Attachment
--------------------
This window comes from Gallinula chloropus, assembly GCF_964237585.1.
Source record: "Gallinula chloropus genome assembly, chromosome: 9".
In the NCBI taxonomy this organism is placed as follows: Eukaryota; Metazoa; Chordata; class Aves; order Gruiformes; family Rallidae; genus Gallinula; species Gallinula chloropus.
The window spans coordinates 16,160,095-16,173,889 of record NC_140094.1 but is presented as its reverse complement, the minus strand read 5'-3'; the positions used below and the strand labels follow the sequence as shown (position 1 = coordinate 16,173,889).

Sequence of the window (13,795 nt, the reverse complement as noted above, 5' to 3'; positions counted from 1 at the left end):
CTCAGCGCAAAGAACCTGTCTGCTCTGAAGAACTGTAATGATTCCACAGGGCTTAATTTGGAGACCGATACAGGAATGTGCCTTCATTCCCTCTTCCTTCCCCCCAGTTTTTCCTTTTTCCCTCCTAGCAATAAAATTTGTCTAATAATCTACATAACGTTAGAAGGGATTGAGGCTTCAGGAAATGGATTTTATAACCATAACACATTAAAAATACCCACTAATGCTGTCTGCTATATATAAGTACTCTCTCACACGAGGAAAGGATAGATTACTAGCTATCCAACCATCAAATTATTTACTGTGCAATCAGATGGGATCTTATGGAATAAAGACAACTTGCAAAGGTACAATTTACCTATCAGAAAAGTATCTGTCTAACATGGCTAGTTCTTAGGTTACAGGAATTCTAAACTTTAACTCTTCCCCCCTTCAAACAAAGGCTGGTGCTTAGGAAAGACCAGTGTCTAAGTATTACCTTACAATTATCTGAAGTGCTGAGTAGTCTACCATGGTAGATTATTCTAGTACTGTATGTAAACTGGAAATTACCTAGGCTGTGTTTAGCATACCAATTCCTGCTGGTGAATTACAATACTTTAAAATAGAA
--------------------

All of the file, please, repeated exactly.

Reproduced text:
This window comes from Gallinula chloropus, assembly GCF_964237585.1.
Source record: "Gallinula chloropus genome assembly, chromosome: 9".
In the NCBI taxonomy this organism is placed as follows: Eukaryota; Metazoa; Chordata; class Aves; order Gruiformes; family Rallidae; genus Gallinula; species Gallinula chloropus.
The window spans coordinates 16,160,095-16,173,889 of record NC_140094.1 but is presented as its reverse complement, the minus strand read 5'-3'; the positions used below and the strand labels follow the sequence as shown (position 1 = coordinate 16,173,889).

Sequence of the window (13,795 nt, the reverse complement as noted above, 5' to 3'; positions counted from 1 at the left end):
CTCAGCGCAAAGAACCTGTCTGCTCTGAAGAACTGTAATGATTCCACAGGGCTTAATTTGGAGACCGATACAGGAATGTGCCTTCATTCCCTCTTCCTTCCCCCCAGTTTTTCCTTTTTCCCTCCTAGCAATAAAATTTGTCTAATAATCTACATAACGTTAGAAGGGATTGAGGCTTCAGGAAATGGATTTTATAACCATAACACATTAAAAATACCCACTAATGCTGTCTGCTATATATAAGTACTCTCTCACACGAGGAAAGGATAGATTACTAGCTATCCAACCATCAAATTATTTACTGTGCAATCAGATGGGATCTTATGGAATAAAGACAACTTGCAAAGGTACAATTTACCTATCAGAAAAGTATCTGTCTAACATGGCTAGTTCTTAGGTTACAGGAATTCTAAACTTTAACTCTTCCCCCCTTCAAACAAAGGCTGGTGCTTAGGAAAGACCAGTGTCTAAGTATTACCTTACAATTATCTGAAGTGCTGAGTAGTCTACCATGGTAGATTATTCTAGTACTGTATGTAAACTGGAAATTACCTAGGCTGTGTTTAGCATACCAATTCCTGCTGGTGAATTACAATACTTTAAAATAGAA